If you’ve experienced some shock at the grocery checkout recently, it’s not your imagination, and you’re not alone facing the current grocery store dilemma. The cost of food is rising.
As food prices continue to rise, many Canadians are realizing their pay cheques are not able to keep up the pace. As a new poll from Angus Reid demonstrates, most Canadians are finding it harder and harder to feed their families. And this economic shift did not just impact those with lower incomes. The middle class are feeling the squeeze created by a mismatch of cost of living and incomes.
Some highlights from the Angus Reid poll include:
- 57 per cent of Canadians say it’s been harder to put food on the table over the last year
- 71 per cent say that they’ve had to switch to cheaper brands
- 40 per cent of respondents have been choosing less healthy options
- 53 per cent of respondents feel that rising food prices is one the most important issues facing Canadian families today, but 63 per cent of respondents feel the government isn’t doing enough to address this growing problem.
“Canadians increasingly have to do more with less when it comes to feeding their families. The challenges many Canadian families face are real. It comes down to being creative with your household budget to keep from going into debt just to make ends meet,” says Jeffrey Schwartz, executive director at the Consolidated Credit Counseling Services of Canada.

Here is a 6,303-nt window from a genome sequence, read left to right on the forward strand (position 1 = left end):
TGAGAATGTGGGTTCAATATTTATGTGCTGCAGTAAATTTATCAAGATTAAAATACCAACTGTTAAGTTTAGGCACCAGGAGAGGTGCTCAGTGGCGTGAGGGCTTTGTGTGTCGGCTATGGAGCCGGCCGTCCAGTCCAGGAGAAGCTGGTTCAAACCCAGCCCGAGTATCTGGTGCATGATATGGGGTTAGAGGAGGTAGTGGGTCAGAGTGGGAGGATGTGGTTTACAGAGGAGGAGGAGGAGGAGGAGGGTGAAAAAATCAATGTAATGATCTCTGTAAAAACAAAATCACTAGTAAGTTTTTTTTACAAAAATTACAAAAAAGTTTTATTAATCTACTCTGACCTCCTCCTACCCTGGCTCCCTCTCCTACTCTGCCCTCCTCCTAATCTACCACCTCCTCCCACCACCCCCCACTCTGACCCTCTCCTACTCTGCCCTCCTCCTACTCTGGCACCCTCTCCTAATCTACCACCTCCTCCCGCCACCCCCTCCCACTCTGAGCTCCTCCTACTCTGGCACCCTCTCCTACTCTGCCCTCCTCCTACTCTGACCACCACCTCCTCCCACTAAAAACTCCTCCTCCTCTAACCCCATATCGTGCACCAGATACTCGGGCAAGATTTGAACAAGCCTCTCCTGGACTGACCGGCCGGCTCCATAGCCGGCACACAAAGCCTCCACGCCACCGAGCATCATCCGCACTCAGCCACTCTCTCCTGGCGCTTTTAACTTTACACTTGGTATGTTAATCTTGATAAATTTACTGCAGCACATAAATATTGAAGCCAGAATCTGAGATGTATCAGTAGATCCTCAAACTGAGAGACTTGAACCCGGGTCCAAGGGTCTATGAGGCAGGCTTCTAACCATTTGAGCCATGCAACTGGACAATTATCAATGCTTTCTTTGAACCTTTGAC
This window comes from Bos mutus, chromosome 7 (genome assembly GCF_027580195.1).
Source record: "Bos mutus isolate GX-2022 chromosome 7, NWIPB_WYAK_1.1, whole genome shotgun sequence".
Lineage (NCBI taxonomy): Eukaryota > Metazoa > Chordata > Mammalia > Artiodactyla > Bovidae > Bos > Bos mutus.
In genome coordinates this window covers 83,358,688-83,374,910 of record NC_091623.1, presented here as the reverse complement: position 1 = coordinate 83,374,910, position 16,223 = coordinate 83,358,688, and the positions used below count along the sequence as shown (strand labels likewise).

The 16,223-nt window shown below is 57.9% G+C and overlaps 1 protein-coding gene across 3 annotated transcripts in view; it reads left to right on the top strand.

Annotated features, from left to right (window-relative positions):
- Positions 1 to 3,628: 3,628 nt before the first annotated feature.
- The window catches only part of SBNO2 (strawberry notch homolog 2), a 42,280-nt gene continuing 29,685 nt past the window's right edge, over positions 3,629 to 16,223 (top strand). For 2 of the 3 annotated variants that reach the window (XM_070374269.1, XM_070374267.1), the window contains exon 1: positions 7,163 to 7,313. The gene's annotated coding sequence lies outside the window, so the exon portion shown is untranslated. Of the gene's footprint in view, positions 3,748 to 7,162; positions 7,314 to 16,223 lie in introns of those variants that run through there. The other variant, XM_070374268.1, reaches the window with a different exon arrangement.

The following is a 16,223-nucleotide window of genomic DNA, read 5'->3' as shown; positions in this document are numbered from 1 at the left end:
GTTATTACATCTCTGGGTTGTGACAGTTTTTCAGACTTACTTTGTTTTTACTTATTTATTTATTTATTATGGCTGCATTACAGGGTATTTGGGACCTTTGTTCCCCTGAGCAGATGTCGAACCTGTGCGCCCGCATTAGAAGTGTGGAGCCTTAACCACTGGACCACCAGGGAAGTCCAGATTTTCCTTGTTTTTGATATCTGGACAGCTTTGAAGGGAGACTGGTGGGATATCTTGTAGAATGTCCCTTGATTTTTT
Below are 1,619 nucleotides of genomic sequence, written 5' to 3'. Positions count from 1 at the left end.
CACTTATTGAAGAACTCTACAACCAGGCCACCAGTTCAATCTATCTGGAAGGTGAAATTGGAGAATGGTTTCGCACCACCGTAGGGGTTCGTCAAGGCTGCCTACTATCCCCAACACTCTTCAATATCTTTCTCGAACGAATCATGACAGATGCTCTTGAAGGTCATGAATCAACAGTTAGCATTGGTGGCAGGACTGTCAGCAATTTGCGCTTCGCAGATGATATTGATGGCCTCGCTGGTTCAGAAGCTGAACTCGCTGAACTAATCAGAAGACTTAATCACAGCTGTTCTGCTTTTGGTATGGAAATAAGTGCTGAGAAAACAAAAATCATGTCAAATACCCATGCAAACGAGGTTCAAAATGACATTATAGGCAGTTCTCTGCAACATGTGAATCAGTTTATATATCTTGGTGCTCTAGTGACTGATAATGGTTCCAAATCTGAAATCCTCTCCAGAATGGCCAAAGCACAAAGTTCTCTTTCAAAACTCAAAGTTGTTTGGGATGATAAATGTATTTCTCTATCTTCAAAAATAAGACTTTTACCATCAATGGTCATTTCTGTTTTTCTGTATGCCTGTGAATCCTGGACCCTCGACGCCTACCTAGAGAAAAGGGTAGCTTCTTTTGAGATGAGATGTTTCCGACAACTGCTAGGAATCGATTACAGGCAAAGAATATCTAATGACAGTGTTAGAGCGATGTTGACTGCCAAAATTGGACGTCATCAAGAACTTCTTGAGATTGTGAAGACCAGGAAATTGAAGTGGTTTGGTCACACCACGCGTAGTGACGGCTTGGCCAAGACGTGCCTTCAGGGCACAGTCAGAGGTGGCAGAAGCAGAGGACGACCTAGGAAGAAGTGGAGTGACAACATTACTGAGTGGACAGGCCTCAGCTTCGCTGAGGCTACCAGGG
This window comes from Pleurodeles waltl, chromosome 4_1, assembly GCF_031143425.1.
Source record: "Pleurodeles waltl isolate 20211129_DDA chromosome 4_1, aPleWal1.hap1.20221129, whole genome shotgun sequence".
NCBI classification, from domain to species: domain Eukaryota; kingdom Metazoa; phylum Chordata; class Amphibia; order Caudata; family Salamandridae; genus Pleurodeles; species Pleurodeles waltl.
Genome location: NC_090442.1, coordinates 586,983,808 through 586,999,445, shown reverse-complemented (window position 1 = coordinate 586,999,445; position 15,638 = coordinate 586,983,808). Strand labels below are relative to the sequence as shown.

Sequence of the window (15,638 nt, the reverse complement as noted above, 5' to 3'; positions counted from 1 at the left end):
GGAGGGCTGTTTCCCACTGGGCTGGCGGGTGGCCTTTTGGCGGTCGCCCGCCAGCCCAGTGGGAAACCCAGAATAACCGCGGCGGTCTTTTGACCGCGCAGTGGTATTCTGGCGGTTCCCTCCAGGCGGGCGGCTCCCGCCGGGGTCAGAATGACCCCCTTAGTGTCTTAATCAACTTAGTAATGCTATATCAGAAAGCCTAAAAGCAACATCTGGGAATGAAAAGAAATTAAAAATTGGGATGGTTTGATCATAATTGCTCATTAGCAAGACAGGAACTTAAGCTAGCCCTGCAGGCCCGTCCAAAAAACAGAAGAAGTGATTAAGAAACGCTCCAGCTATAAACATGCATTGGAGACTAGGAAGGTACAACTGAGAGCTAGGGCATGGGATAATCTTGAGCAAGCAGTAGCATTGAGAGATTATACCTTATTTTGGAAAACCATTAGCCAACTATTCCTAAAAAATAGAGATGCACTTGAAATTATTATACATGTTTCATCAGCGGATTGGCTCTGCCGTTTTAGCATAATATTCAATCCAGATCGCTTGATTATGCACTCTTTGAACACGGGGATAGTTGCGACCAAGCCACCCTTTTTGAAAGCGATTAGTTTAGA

“The good news, there are many common-sense strategies to use when shopping for food that will literally help you stretch your grocery dollars. It takes a little more planning and a little more work, but it’s well worth it when you see the savings.”
One of the best money saving tools for grocery shopping is to plan your menus each week. Spend some time on a set day each week in which you scour flyers and look for deals. Once you’ve identified what the best deals are, work backwards to come up with frugal meal ideas.
As the Angus Reid poll points out, you can save money by switching brands. You can save even more money if you switch to no-name brands wherever possible. In many cases, you are getting the same (or very similar) product for less money.
There is no denying the appeal of a big juicy steak, but that’s a bit of a luxury when you’re on a tight budget. You can seriously shave down your grocery spending by switching out meat from your menus even just once or twice a week. Legumes, like lentils, black beans or chickpeas are a great source of protein for a fraction of the cost. Another low-cost, high-protein option is quinoa. It’s all about experimenting.
Is the rising cost of food making it hard for you to make ends meet? Do you find that you are increasingly relying on debt just to feed your family? Stop this cycle before it gets beyond your control. Call one of our trained credit counsellors at 1-888-287-8506 or check out our free online debt analysis tool to get started.